BOO! Happy Halloween from CEC! In honor of the holiday, let’s take a look at some of San Diego’s paranormal highlights.
The Whaley House is a museum and California Historical Landmark dating back to 1857. It was once the home of Thomas Whaley and his family. The house was name “the most haunted house America” by LIFE magazine and even Whaley and his family themselves reportedly heard heavy footsteps in the house which they believed belonged to the ghost of Yankee Jim Robinson who had been hanged on the property. The house has been featured in many television shows including the Syfy Channel’s Fact or Faked: Paranormal Files, the Travel Channel’s America’s Most Haunted and Ghost Adventures, and the Bio Channel’s The Haunting of Regis Philbin.
The Robinson-Rose House was the home of Judge James W. Robinson and his wife in the 1850s and is currently used as the Visitor Center for San Diego’s Old Town Historic Park. A fire destroyed much of the building in 1874 but the city built an exact replica of the original house using old records, historic maps, photographs and other sources. No one knows for sure who is haunting the place. Could it be Judge Robinson and his wife? Or could it be other entities tied to homes and businesses built on the site? Several different apparitions have appeared before park employees and tourists. Some are seen as cloud-like vapors while others look like people, dressed in 18th century attire. A clear apparition of a man dressed in an 18th century shirt and tie can be seen in one of the upstairs rooms, going about his business when the place is quiet and not open.
The Horton Grand Hotel is a restoration of two historic hotels, the Grand Horton and the Brooklyn Kahle Saddlery. The Grand Horton was a luxury hotel while the Brooklyn-Kahle Saddlery Hotel was a less formal hotel with a prominent saddle and harness shop. Guests of the original hotels included Benjamin Harrison, Jack Dempsey, Joe Louis, Babe Ruth, and Wyatt Earp. There two reported ghosts haunting the hotel. One is Madam Ida Bailey, the one-time owner of the brothel that stood on the site. The other is Roger Whitaker, the man who haunts Room 309 and its hallway. He has made numerous appearances. One guest saw him in the hallway, and he looked so real, she asked him where the ice machine was located. Guests have been awakened in Room 309 in the middle of the night by the bed being shaken and the armoire’s doors being opened.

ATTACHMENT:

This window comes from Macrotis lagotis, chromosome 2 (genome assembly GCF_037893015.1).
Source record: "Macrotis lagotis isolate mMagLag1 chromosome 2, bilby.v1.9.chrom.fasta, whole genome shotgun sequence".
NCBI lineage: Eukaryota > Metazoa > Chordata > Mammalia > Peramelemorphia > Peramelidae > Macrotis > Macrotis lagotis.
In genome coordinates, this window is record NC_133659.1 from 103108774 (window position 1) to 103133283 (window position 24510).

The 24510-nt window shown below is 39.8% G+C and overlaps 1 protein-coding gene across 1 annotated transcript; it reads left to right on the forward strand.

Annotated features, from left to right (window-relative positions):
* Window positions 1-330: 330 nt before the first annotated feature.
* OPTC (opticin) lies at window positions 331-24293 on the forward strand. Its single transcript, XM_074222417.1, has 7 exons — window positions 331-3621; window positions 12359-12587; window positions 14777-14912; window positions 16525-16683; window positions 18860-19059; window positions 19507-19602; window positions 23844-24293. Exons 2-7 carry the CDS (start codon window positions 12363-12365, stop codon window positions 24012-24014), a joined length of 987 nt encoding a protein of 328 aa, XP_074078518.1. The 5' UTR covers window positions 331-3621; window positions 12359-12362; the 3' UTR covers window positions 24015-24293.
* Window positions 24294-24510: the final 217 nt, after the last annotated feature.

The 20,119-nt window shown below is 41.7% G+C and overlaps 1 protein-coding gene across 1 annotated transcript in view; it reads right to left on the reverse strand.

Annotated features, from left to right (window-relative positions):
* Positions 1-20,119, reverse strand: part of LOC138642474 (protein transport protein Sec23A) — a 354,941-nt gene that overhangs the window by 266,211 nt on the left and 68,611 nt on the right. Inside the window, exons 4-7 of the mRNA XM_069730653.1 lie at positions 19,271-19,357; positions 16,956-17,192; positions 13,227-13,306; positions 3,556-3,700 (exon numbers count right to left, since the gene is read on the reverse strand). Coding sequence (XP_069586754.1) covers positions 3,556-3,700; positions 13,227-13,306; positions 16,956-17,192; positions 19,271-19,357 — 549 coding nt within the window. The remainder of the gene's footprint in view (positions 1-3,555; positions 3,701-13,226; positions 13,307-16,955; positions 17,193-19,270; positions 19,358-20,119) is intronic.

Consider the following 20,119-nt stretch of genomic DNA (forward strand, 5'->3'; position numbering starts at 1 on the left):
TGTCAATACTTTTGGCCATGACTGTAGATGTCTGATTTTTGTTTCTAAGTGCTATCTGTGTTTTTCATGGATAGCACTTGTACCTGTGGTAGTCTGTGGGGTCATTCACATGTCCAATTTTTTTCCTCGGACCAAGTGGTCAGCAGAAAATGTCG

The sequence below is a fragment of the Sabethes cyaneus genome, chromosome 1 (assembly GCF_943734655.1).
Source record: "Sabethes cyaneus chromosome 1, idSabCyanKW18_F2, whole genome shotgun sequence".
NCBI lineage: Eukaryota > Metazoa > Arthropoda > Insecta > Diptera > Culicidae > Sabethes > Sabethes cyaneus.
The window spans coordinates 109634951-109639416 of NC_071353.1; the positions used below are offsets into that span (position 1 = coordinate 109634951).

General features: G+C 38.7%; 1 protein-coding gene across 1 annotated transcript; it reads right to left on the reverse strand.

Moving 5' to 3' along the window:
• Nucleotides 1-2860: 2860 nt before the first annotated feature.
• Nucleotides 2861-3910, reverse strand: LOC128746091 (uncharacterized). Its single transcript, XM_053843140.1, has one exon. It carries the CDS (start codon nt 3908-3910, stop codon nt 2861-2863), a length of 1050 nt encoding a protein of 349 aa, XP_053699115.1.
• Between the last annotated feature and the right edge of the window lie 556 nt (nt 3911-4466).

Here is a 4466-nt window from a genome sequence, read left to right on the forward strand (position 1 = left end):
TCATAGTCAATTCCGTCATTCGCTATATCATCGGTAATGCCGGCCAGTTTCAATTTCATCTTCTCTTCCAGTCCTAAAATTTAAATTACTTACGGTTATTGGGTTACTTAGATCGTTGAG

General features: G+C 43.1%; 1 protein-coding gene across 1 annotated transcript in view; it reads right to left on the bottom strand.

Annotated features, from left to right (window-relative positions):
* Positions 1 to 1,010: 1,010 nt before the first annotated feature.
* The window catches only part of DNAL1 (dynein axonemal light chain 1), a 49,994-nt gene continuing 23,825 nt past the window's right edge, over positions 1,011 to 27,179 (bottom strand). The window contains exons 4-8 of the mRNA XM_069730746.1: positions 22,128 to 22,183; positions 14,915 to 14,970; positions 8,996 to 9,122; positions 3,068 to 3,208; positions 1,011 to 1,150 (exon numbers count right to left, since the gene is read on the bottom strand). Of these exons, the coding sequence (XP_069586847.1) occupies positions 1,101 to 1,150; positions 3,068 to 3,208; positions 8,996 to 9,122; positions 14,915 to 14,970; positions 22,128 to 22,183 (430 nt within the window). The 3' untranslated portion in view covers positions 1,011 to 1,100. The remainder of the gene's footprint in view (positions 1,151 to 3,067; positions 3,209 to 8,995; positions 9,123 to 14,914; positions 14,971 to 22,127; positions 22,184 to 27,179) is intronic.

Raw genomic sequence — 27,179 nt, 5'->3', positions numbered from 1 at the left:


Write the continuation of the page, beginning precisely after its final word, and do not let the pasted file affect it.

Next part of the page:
La Casa de Estudillo is a historic adobe house constructed in 1827 by José María Estudillo and his son, early settlers of San Diego, and is located in Old Town San Diego State Historic Park. The house gained much prominence by association with Helen Hunt Jackson’s 1884 novel Ramona. The museum staff has seen human faces in mirrors hanging on the walls, when they were the only living souls in the room. An apparition wearing a brown monk’s robe has been seen in the long hallways, especially near the room which was used as a chapel. The entities in this mansion enjoy music! There was a report that the lid on a music box on display in one of the rooms lifted up all by itself and its music began to play. Apparitions have been seen dancing across the floor, perhaps revisiting good times.
Del Mar Racetrack is a famous thoroughbred horse racing track built in 1937 and was frequented by many stars from Hollywood’s Golden Age. It is not very clear who, or what, could be causing the strange occurrences employees have experienced there. The sounds of hoofbeats have been heard on the track at night, when the horses are safely stabled. Doors are known to close and lock on their own. Cold spots are felt on the grounds, even during balmy summer nights. In the Turf Club, the clatter of dinnerware can be made out. Voices are heard laughing and talking, though the building is practically empty. Cigar smoke has been smelled in the grandstand, though smoking is not permitted inside.
Interested in learning more about San Diego’s eerie past while at CEC 2015? Why not take a tour? The San Diego Ghost Tour holds nightly tours year round beginning at 9 p.m. Tickets are $19 for adults and $10 for kids ages 6–12.
What sorts of spooky things are you doing to celebrate All Hallow’s Eve tomorrow?